In this sense, it is linked-up strategic ideas behind the ideas but not the executional ideas themselves. For example, from the insight into the identity tension, what would be the core idea of a content brief to provoke engagement with the experience? This is the level of detail in the Executional Vision. It also gives a sense of the various executional partners that will be required to deliver the experience e.g. who would be the best director for that particular content brief?

Developing the Executional Vision requires recognising that individual ideas on their own have limited potential unless, like bricks, they are cemented together in the right way. For this reason, developing the Executional Vision must supersede the quest for ideas, although it may well include some that have been developed further than others for the purpose of tangibility.

It’s easy to think in individual ideas, quick wins, looking for the silver bullet. But this self-perpetuating cycle prevents developing the kind of deep value that is possible to create for people today. It’s more of a challenge to think systemically, to connect dots, and know people’s lives ‘in full’ and build experiences of multiple ideas that combined can have a true impact – however, this is where value today lies and what the Executional Vision can inspire.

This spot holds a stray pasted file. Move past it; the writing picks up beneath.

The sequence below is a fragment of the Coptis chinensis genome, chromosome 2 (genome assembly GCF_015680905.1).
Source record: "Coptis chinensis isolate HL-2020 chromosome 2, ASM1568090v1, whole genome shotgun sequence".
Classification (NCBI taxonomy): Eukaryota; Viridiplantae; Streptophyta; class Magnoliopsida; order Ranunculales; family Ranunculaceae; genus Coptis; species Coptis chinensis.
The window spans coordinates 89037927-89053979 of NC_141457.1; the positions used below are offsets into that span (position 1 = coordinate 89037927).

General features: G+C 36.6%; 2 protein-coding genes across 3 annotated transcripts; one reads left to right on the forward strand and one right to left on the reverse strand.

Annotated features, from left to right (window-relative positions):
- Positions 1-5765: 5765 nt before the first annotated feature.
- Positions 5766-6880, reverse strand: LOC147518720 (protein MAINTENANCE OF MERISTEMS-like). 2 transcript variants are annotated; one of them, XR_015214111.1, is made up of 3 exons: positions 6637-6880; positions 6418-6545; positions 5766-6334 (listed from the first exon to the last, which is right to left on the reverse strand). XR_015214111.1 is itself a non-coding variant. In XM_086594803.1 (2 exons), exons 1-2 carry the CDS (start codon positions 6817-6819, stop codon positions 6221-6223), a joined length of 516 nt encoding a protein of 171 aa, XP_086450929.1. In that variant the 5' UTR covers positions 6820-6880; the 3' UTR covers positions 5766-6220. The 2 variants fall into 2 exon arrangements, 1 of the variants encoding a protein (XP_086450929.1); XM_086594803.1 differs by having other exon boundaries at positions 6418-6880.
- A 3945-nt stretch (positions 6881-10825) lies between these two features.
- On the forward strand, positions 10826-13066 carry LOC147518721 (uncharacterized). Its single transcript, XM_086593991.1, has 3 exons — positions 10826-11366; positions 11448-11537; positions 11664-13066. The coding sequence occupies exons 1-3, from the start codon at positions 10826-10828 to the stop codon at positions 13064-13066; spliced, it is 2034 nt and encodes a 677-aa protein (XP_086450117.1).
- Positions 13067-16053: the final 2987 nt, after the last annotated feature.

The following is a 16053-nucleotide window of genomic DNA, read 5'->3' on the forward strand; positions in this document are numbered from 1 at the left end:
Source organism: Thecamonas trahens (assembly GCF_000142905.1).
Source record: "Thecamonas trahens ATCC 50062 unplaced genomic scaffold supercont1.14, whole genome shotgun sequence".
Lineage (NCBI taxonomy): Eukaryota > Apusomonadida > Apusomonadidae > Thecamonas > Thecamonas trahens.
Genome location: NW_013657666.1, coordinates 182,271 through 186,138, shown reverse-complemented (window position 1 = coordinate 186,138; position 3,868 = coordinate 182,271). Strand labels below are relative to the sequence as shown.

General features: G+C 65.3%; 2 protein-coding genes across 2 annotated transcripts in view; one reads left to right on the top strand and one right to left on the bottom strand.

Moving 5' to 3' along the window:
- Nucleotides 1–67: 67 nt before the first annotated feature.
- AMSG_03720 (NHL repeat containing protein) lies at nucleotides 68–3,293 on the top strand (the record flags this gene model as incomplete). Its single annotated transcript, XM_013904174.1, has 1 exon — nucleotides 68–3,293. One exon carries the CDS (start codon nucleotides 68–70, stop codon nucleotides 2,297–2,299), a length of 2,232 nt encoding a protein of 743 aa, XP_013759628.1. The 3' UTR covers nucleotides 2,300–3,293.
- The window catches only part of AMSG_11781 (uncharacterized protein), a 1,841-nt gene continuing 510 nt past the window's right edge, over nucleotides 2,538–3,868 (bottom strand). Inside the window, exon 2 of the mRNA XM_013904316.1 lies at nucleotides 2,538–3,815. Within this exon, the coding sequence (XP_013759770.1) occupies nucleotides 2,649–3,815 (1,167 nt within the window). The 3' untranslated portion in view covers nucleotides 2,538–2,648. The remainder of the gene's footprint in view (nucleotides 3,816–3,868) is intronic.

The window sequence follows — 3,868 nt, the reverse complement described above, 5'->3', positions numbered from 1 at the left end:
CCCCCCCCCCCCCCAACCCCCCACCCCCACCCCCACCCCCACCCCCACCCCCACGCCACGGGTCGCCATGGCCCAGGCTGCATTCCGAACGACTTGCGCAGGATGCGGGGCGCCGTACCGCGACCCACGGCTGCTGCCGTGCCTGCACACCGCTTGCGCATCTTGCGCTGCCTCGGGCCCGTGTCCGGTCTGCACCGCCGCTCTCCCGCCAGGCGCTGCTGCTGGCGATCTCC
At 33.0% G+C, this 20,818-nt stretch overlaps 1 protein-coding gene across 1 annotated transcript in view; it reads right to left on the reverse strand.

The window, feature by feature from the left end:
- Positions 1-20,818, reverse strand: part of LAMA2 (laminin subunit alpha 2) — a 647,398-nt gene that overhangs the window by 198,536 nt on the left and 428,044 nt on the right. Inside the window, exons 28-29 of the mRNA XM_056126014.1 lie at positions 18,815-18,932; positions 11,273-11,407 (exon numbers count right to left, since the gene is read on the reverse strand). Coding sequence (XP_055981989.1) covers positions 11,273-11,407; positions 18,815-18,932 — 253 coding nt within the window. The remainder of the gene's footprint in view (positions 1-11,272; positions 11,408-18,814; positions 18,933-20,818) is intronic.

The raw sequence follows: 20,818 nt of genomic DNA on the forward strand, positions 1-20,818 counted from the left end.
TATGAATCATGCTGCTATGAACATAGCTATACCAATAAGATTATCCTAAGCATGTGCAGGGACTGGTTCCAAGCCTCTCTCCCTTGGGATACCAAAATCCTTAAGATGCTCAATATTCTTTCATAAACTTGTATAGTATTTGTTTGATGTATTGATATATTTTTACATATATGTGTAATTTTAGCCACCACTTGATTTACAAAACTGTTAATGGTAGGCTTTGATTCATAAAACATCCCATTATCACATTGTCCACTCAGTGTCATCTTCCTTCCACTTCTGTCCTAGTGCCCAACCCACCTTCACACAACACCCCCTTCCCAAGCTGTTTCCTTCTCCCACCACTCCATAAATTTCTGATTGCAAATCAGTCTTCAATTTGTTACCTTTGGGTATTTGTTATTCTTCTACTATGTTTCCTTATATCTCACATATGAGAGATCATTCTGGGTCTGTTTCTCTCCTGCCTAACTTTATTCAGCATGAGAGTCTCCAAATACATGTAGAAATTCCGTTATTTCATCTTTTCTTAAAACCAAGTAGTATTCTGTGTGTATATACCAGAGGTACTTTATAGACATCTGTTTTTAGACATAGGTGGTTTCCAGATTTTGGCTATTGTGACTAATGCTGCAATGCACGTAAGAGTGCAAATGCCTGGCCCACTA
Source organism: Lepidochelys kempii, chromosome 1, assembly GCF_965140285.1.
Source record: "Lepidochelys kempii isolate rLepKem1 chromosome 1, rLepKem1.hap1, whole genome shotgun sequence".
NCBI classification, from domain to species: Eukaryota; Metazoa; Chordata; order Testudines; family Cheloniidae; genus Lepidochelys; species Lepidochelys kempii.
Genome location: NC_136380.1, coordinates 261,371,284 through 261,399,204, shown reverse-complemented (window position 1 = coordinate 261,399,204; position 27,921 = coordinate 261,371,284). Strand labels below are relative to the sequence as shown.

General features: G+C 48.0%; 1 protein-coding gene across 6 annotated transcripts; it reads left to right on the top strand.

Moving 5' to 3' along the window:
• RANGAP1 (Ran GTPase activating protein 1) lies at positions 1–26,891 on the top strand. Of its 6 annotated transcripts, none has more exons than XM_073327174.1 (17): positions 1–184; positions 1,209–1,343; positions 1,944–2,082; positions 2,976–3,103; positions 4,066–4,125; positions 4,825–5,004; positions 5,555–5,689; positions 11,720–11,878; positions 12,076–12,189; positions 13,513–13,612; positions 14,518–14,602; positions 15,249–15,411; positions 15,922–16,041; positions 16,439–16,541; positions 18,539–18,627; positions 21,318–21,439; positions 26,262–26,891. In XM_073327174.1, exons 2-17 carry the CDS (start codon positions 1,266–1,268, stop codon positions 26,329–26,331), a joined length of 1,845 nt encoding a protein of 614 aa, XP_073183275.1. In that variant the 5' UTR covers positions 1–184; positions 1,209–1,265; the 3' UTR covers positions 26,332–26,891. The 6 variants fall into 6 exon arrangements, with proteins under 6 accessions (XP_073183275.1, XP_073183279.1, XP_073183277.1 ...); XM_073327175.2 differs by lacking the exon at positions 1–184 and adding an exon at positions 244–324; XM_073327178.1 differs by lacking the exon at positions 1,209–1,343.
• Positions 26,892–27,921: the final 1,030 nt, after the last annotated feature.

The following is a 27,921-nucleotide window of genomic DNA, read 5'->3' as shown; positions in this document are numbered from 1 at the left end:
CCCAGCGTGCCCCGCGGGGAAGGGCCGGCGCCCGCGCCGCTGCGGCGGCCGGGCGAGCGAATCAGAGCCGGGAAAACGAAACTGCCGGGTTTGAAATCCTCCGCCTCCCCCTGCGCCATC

What next?

After developing the Executional Vision, the participants themselves need to be brought into the process. This is about understanding what the components of the vision add up to for them. It should be shown to them in a very functional way, to then dig for the meaning. As well as gaining the detail, inspiration and knowledge of success factors that will be required to inform the various creative briefs to the array of executional partners needed to move into execution. This step most closely resembles human-centred design, only applied to deeper more existential ‘life’ questions and the development of new systems outside the boundaries of the firm.

It is this yin of bringing human-centricity to design solutions, to the yang of cultural insight to uncover tensions, that creates an exciting space between two competing schools of thought.

The latter, championed by creative agencies, says the time is now for brands to have a point of view, to get under the skin of culture and be activists in it. While the former, championed by design firms, says let’s get close to the consumer and develop unrivalled experiences for them. The most impactful innovations on people’s lives and business will likely combine the two.

Tim Gregory
Strategist at TRA

New problems need new solutions.